A Japanese film director is shaking the Cannes Film Festival audience to the bone with her dystopian vision of a country where the elderly agree to euthanasia in order to solve the problem of rapid aging.
Japanese director and writer Chie Hayakawa’s “Plan 75” is based on a very real problem.
Japan is an industrial society that is aging the fastest, and it is a trend that causes enormous economic and political problems as it has to support the aging military, which is increasing due to a decrease in the young population.
About 30% of Japan’s population is over the age of 65 and the majority are women, and the proportion is expected to continue to increase in the coming decades.
In the film, everyone over the age of 75 is encouraged to sign a deal with the government where they receive a certain amount of money in exchange for consenting to euthanasia. Group funerals are free.
Sleek advertising campaigns and calls from people with soft voices are part of the effort to get people to sign up. Handsome advisors list the little pleasures the candidate can afford with money. “You can go to a restaurant,” says one person.
“The government’s Plan 75 is outwardly full of goodwill, kindness and pragmatism,” Hayakawa told AFP. “It’s actually very cruel and shameful.”
“The aging of the population is not a recent problem,” she said. “I always hear people discussing it,” he said.
“When I was young, longevity was considered a good thing, and people respected older people. Not anymore,” added the 45-year-old bishop.
‘Cold and cruel’
Hayakawa’s first feature film, ‘Plan 75’, is full of slow sequences with minimal camera movement.
“I wanted the image to be as aesthetic and beautiful as the plan itself, cold and brutal,” she said.
When asked how close her scenario is to today’s Japanese reality, Hayakawa quickly replied “8 out of 10”.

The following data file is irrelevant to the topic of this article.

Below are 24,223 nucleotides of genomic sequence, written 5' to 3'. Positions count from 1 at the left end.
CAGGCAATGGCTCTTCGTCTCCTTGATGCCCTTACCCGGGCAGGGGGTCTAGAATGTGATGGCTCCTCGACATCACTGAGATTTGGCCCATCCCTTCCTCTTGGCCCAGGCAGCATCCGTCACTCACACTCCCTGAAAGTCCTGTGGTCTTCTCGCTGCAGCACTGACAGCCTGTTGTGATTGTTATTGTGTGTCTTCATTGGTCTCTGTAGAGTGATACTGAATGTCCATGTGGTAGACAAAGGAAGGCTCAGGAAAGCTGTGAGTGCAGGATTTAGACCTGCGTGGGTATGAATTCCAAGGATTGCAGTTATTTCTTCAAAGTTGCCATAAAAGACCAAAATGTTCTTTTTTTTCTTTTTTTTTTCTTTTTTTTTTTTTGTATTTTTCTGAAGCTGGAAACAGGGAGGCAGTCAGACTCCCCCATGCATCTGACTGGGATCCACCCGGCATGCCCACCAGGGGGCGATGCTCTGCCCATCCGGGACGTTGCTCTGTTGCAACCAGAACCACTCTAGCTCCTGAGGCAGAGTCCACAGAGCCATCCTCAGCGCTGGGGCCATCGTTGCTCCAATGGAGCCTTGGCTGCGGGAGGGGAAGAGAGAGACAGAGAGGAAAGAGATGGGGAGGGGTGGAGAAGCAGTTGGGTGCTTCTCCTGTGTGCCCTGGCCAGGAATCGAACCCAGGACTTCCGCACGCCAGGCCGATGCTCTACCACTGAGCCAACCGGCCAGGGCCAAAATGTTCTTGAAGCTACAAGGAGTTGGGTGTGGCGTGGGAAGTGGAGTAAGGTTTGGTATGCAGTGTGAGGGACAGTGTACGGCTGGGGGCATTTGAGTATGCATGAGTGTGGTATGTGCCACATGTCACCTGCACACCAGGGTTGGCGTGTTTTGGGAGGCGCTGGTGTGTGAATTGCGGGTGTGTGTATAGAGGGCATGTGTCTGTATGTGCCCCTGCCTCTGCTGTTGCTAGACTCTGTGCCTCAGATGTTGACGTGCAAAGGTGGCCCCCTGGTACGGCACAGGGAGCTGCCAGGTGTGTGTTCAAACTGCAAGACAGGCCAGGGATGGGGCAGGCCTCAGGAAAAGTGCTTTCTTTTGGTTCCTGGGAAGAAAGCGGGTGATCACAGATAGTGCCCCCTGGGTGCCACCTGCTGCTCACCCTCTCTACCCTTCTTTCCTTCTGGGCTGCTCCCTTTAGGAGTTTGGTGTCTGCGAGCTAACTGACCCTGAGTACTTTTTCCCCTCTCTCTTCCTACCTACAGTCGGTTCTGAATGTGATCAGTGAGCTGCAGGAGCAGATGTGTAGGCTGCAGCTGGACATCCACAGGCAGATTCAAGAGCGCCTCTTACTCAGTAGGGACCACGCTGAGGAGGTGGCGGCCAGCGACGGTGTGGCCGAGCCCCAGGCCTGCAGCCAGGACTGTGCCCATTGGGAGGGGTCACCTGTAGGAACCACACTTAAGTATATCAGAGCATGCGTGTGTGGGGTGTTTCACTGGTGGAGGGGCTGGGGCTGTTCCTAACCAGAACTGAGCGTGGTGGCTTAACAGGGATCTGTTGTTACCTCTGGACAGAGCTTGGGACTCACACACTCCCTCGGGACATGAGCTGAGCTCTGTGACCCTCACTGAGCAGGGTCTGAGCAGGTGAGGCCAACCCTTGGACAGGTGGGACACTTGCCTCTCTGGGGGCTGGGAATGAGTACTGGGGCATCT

She said she interviewed seniors as part of her research for the film and found that many people had found merit in the idea of buying financial collateral they were willing to end their lives with.
“It will relieve the stress of thinking about how to survive when you are alone. It is very reassuring to choose the moment and method of their death.”
She said this approach will also benefit the younger generation.
“If such a plan had been on the table today, I believe many would embrace it and welcome it as a viable solution,” she said.
“Most young people are already worried about the end of their lives. Will their basic needs be met? Can they survive once lived? Can they afford to grow old?” She said.
Instead of blaming the government, Hayakawa said that many young people are outraged by the elderly.
“It’s frustrating and upsetting because you work so hard to support the elderly, but you don’t think there will be anyone to support you when it’s your turn,” she said.
“What worries me a lot is that we are in a social reality that highly favors such radical solutions,” she said. “scary.”
Hayakawa said she didn’t assume her films offered a solution to dealing with the age crisis. “But an honest assessment of where we are today will already be an important step,” she said.